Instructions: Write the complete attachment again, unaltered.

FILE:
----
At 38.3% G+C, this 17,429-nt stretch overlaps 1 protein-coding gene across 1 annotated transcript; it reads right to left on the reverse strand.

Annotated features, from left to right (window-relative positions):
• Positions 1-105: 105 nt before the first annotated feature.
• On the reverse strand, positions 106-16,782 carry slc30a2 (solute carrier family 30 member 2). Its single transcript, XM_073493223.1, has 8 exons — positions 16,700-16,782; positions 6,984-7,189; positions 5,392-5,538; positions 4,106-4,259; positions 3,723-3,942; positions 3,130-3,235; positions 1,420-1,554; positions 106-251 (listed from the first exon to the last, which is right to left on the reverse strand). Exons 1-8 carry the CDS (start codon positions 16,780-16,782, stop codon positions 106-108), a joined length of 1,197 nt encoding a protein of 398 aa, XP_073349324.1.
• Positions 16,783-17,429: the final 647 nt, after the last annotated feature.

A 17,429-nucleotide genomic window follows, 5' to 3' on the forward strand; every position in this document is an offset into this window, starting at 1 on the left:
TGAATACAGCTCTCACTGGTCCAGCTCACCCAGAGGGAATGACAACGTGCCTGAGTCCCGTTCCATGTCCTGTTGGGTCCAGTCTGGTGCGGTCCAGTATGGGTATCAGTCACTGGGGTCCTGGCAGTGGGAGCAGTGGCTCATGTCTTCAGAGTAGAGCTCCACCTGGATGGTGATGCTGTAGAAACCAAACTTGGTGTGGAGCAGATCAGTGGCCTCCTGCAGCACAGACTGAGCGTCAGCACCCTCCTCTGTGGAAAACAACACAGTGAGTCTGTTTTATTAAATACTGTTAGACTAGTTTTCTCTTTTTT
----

At 38.3% G+C, this 17,429-nt stretch overlaps 1 protein-coding gene across 1 annotated transcript; it reads right to left on the reverse strand.

Annotated features, from left to right (window-relative positions):
• Positions 1-105: 105 nt before the first annotated feature.
• On the reverse strand, positions 106-16,782 carry slc30a2 (solute carrier family 30 member 2). Its single transcript, XM_073493223.1, has 8 exons — positions 16,700-16,782; positions 6,984-7,189; positions 5,392-5,538; positions 4,106-4,259; positions 3,723-3,942; positions 3,130-3,235; positions 1,420-1,554; positions 106-251 (listed from the first exon to the last, which is right to left on the reverse strand). Exons 1-8 carry the CDS (start codon positions 16,780-16,782, stop codon positions 106-108), a joined length of 1,197 nt encoding a protein of 398 aa, XP_073349324.1.
• Positions 16,783-17,429: the final 647 nt, after the last annotated feature.

A 17,429-nucleotide genomic window follows, 5' to 3' on the forward strand; every position in this document is an offset into this window, starting at 1 on the left:
TGAATACAGCTCTCACTGGTCCAGCTCACCCAGAGGGAATGACAACGTGCCTGAGTCCCGTTCCATGTCCTGTTGGGTCCAGTCTGGTGCGGTCCAGTATGGGTATCAGTCACTGGGGTCCTGGCAGTGGGAGCAGTGGCTCATGTCTTCAGAGTAGAGCTCCACCTGGATGGTGATGCTGTAGAAACCAAACTTGGTGTGGAGCAGATCAGTGGCCTCCTGCAGCACAGACTGAGCGTCAGCACCCTCCTCTGTGGAAAACAACACAGTGAGTCTGTTTTATTAAATACTGTTAGACTAGTTTTCTCTTTTTT